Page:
I walked in, sat down on the grimy plastic sofa and instantly regretted my rash decision. Firstly, it was warm and I was liable to stick to the cheap sofa. Secondly: the pictures on the walls threw me into a state of panic. Displayed on the walls was a picture of Gareth Gates circa 'Pop Idol' with his ridiculous spikes, a fair few thugs sporting mullets and some interesting shaved patterns on the heads of what looked the inmates of a young offenders institute. I was considering leaving when a squat Turkish man frogmarched me into a chair.

"Wha you wan?'

"Well, I like the sideburns trimmed to a number two with clippers and up the sides I like a...."

Before I finished with my admittedly slightly pedantic requests he grabbed a set of clippers and ran them up the side of my head, ensuring there was no going back. I decided to go with it. I felt I'd reached a point where I had no other option. I was certain I was going to leave there looking like some odd 90s throwback or someone with a rare medical condition.

He pushed my head forward and down, in a way reminiscent of a gay porno. He planted his palm on my face and pushed me sideways one way, then the other way. I felt like I was in a wrestling match. He reached for a huge razor and flicked off a used blade into a dirt speckled glass and deftly slotted in a blade and started shaving round my neck and sideburns at an alarming speed.  I wondered just how new the new blade was and considered the fact that Hepatitis B is prevalent in the Borough where I live. I nervously waited for the nick, reassuring myself that like any sensible gay man, I'm vaccinated against Hepatitis B. This reassured me till I remembered about Hepatitis C which there's no vaccine for.

There were no cuts, luckily, but there was a liberal amount of water sprayed onto my head and face. Within less than 10 minutes he'd done and grabbed the gown off me, holding out his hand for the fiver.  Where was the drying of my soaking hair, the showing me the back for approval (I hate that bit actually, I'm 42. No 42 year old wants to see the thinning bit at the back of his head) or the basic pleasantries?

I staggered out of the shop, water dripping down my face, razor burn smarting on my neck and a rising sense of horror at what my hair would look like once I got home. You may or may not be surprised to learn that actually my hair looks great. It's the best cut I've had in ages. Who needs niceties? Its a fiver. I think I'll remain prudent for a while longer. I'll be back there in a month. Stale bread anyone?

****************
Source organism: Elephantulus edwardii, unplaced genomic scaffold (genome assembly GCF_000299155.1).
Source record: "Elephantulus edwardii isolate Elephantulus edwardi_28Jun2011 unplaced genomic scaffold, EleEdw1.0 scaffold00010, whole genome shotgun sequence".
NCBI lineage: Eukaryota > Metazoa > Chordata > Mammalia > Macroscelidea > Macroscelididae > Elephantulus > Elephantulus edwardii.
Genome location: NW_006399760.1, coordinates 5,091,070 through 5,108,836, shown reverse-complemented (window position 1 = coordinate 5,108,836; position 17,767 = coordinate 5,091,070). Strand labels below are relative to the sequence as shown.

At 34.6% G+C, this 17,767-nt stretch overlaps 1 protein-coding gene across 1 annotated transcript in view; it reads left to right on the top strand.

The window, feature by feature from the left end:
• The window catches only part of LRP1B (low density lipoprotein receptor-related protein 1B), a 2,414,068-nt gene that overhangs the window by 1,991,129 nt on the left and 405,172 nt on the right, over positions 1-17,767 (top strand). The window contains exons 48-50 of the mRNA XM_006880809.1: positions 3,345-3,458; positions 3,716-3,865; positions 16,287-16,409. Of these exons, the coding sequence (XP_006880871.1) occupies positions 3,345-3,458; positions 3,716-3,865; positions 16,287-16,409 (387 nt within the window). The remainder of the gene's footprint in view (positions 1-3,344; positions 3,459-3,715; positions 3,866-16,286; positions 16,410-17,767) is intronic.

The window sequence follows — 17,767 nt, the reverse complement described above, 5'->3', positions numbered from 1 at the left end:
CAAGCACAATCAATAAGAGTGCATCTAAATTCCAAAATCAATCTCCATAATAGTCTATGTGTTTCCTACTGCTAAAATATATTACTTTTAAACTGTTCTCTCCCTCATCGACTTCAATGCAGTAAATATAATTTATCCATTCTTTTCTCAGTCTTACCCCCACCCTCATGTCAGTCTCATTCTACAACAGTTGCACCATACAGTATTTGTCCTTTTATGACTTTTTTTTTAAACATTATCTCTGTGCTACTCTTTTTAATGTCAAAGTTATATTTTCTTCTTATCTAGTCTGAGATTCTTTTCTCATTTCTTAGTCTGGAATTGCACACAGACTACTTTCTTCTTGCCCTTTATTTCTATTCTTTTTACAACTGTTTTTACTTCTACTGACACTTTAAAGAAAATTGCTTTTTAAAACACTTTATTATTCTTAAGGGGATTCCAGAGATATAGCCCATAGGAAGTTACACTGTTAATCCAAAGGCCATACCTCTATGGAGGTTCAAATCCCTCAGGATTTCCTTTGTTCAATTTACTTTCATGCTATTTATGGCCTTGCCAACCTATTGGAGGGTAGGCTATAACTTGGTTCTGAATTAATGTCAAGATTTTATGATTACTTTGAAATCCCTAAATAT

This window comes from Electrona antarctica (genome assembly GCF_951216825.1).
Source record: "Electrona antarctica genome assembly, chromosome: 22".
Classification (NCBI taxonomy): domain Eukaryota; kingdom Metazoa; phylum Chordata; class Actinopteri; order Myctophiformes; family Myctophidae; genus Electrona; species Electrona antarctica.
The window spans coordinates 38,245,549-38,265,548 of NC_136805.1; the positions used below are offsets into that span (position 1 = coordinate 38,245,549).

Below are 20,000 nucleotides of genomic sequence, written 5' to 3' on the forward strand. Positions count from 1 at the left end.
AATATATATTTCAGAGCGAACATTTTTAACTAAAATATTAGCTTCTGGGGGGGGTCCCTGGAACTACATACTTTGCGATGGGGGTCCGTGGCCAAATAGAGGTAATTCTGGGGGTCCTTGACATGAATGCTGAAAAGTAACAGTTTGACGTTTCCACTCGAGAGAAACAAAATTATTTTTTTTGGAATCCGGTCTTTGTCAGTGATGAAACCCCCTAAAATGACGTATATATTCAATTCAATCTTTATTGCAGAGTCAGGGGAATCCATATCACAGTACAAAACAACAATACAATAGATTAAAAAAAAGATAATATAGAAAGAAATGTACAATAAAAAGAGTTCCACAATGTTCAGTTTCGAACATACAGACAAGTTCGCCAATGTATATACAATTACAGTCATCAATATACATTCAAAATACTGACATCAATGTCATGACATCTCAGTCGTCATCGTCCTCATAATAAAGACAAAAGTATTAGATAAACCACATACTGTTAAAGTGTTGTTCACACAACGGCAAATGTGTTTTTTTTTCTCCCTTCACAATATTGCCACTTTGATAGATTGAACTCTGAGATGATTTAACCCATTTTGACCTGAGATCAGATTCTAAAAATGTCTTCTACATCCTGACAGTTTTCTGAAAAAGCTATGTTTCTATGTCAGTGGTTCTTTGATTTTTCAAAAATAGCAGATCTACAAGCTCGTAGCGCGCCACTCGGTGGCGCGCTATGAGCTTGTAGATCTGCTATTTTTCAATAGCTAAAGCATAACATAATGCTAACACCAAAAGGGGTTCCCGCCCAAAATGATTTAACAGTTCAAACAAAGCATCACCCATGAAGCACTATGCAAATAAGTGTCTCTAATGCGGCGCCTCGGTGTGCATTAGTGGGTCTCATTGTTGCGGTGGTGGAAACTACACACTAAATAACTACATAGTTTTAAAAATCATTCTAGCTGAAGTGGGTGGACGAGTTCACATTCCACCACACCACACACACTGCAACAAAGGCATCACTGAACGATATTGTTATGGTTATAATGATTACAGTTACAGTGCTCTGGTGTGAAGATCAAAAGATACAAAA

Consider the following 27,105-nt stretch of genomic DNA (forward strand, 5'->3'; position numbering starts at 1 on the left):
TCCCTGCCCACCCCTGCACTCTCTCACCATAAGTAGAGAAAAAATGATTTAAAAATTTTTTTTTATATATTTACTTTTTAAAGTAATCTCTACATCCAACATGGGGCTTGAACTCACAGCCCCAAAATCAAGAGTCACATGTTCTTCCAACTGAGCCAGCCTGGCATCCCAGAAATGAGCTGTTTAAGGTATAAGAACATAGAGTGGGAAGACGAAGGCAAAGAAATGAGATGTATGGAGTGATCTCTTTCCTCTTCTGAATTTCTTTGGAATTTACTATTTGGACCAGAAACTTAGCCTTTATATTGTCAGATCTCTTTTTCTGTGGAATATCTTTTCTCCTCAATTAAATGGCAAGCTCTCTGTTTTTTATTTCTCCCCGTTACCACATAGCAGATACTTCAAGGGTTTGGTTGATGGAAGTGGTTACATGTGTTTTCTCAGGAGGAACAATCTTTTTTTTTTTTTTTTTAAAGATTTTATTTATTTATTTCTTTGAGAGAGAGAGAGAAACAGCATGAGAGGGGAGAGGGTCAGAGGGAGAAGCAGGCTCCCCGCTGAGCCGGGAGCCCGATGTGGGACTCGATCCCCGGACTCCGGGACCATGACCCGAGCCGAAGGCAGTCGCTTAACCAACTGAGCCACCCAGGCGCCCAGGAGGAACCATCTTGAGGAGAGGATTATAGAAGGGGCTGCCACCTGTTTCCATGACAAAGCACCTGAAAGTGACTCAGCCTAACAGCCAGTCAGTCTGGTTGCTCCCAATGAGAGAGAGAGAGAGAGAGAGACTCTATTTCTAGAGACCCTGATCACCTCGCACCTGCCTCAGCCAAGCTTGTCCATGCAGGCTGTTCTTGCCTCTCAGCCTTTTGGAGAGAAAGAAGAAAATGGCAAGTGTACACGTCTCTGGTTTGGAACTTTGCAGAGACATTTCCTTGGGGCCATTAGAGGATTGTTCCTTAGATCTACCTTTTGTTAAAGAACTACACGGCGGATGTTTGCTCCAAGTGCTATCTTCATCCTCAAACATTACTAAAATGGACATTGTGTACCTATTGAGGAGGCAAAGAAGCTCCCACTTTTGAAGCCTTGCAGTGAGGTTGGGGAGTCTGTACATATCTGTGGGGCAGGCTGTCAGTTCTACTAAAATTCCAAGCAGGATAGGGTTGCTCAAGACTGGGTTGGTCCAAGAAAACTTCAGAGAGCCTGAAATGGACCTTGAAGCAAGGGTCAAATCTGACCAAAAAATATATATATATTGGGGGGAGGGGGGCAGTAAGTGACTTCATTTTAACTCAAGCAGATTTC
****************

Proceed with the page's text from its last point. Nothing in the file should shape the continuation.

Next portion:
Ramblings: What a Drag!

I can remember being fascinated by Danny LaRue. I was a child of six and sat transfixed in front of the TV at this strange looking lady who was actually a man.

I accepted it as a commonplace, ordinary thing and a totally acceptable lifestyle choice. It was on the TV after all. My main ambition was to grow up to be Wonder Woman but growing up to be a drag queen seemed a close second. Of course, I now realise that I could have combined the two options, although my knees are a bit knobbly for satin tights.

I experimented with my mother's make-up as a teenager and quite liked how strangely androgynous I looked in a full face of badly applied slap. I didn't graduate any further and resisted trying on her clothes. This was for no other reason apart from the fact that she had terrible taste in frocks. It was the 80s; everyone had terrible taste in everything. As I grew older I became seduced by the Goth culture and by androgynous gender defying singers. It was the perfect excuse for black nail polish and the odd touch of ghostly pale make-up to make me look like a resurrected corpse. I never considered dragging up though. My drag queen ambitions of early childhood went out of the window and with the advent of puberty and the masses of body hair that accompanied this, i just couldn't have afforded the razors anyway.